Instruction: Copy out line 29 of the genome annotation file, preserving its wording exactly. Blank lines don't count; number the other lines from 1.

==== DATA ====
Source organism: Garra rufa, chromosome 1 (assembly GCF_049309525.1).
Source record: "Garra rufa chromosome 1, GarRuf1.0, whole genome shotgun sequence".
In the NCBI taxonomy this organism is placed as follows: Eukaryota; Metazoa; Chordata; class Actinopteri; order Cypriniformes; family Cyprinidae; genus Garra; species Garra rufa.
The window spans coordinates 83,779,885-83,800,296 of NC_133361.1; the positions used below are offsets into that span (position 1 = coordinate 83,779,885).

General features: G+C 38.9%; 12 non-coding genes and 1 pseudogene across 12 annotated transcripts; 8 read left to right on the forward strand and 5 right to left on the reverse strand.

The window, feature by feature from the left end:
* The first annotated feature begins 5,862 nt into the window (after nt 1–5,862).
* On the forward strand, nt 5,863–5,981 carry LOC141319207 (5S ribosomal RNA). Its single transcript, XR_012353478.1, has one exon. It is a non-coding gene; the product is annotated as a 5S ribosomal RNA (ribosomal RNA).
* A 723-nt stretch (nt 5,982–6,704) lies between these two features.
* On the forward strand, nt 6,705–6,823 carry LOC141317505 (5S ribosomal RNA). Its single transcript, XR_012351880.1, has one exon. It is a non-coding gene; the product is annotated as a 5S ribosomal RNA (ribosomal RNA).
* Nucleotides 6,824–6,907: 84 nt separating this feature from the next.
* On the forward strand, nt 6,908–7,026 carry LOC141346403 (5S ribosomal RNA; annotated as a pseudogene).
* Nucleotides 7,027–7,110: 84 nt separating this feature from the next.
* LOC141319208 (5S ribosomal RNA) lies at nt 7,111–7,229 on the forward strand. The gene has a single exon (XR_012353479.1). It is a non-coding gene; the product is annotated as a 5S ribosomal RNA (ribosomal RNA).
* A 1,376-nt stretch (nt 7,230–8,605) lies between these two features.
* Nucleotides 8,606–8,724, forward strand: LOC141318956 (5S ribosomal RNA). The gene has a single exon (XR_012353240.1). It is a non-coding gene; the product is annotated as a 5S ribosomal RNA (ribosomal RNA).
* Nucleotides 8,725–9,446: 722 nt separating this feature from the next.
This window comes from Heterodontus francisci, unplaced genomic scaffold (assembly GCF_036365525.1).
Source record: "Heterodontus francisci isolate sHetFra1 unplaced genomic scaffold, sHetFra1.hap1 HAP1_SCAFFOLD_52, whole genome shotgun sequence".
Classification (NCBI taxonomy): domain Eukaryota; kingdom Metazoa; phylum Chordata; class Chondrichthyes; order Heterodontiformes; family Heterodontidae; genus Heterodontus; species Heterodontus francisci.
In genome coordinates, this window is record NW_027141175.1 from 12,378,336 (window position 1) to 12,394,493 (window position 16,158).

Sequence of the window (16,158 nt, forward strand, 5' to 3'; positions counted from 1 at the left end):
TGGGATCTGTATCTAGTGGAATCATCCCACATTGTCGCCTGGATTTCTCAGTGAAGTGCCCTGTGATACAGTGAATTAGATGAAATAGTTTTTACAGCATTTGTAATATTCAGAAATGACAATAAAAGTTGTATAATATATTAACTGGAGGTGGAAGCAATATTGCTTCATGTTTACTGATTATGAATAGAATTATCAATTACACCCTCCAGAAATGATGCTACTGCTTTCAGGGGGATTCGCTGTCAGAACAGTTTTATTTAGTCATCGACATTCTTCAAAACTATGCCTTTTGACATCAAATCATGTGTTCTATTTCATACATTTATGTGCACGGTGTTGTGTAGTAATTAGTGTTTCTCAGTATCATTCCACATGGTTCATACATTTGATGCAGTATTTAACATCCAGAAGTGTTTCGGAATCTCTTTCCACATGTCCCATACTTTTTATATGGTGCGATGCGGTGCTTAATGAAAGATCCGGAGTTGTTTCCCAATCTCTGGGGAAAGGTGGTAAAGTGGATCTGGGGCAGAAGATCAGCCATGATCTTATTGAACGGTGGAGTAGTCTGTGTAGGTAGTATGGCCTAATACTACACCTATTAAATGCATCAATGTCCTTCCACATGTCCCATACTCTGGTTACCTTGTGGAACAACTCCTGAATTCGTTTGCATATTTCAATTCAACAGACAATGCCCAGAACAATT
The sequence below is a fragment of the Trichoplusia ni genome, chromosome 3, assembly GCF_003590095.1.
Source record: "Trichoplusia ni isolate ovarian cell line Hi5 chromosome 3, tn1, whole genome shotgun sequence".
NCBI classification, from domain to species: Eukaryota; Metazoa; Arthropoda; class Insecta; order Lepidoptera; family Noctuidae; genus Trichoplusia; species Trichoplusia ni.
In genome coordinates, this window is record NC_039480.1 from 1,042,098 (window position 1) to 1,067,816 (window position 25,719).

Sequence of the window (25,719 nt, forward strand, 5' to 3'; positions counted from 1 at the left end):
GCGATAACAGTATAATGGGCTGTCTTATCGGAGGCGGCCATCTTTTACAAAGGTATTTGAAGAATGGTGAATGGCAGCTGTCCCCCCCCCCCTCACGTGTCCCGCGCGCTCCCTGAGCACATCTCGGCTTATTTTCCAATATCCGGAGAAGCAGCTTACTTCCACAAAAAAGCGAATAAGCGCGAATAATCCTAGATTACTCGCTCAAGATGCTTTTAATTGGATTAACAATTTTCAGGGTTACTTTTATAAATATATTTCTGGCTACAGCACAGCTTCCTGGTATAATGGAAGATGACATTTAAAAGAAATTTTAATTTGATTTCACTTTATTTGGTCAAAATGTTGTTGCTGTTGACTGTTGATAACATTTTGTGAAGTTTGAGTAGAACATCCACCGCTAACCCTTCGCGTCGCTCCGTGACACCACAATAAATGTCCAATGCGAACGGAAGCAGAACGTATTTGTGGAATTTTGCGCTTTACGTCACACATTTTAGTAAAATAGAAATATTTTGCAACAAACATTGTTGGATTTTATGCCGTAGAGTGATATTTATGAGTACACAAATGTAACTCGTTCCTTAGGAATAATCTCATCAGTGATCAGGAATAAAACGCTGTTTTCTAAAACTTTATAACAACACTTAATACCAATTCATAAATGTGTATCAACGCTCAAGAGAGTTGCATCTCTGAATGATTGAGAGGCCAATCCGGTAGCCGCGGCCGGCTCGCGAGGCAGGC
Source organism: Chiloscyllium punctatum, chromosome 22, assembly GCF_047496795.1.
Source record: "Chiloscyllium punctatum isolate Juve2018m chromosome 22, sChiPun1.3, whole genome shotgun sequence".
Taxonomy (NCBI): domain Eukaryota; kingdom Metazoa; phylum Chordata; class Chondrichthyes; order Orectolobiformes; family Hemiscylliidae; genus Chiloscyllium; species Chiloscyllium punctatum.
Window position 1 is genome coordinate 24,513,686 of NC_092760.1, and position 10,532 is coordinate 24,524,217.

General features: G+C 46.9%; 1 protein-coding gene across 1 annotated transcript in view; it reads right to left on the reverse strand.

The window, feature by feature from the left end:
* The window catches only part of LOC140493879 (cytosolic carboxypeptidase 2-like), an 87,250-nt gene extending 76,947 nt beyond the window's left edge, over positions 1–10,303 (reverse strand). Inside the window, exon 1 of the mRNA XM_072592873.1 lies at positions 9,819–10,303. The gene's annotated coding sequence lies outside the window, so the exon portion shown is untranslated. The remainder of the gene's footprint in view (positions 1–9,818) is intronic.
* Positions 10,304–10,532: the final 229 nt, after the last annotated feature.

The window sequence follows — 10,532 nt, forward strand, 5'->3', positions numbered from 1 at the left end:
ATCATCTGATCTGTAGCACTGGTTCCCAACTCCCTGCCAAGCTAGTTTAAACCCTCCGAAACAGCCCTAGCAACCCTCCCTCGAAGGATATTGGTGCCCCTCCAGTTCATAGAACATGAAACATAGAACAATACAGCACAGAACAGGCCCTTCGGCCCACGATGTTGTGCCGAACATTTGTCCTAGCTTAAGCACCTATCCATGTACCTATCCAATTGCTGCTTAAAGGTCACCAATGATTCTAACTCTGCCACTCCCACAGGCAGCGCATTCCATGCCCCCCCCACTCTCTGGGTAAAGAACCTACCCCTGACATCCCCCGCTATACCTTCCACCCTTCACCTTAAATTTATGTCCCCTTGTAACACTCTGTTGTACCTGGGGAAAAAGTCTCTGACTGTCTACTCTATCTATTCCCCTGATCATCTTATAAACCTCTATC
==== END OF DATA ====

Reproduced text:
GCGATAACAGTATAATGGGCTGTCTTATCGGAGGCGGCCATCTTTTACAAAGGTATTTGAAGAATGGTGAATGGCAGCTGTCCCCCCCCCCCTCACGTGTCCCGCGCGCTCCCTGAGCACATCTCGGCTTATTTTCCAATATCCGGAGAAGCAGCTTACTTCCACAAAAAAGCGAATAAGCGCGAATAATCCTAGATTACTCGCTCAAGATGCTTTTAATTGGATTAACAATTTTCAGGGTTACTTTTATAAATATATTTCTGGCTACAGCACAGCTTCCTGGTATAATGGAAGATGACATTTAAAAGAAATTTTAATTTGATTTCACTTTATTTGGTCAAAATGTTGTTGCTGTTGACTGTTGATAACATTTTGTGAAGTTTGAGTAGAACATCCACCGCTAACCCTTCGCGTCGCTCCGTGACACCACAATAAATGTCCAATGCGAACGGAAGCAGAACGTATTTGTGGAATTTTGCGCTTTACGTCACACATTTTAGTAAAATAGAAATATTTTGCAACAAACATTGTTGGATTTTATGCCGTAGAGTGATATTTATGAGTACACAAATGTAACTCGTTCCTTAGGAATAATCTCATCAGTGATCAGGAATAAAACGCTGTTTTCTAAAACTTTATAACAACACTTAATACCAATTCATAAATGTGTATCAACGCTCAAGAGAGTTGCATCTCTGAATGATTGAGAGGCCAATCCGGTAGCCGCGGCCGGCTCGCGAGGCAGGC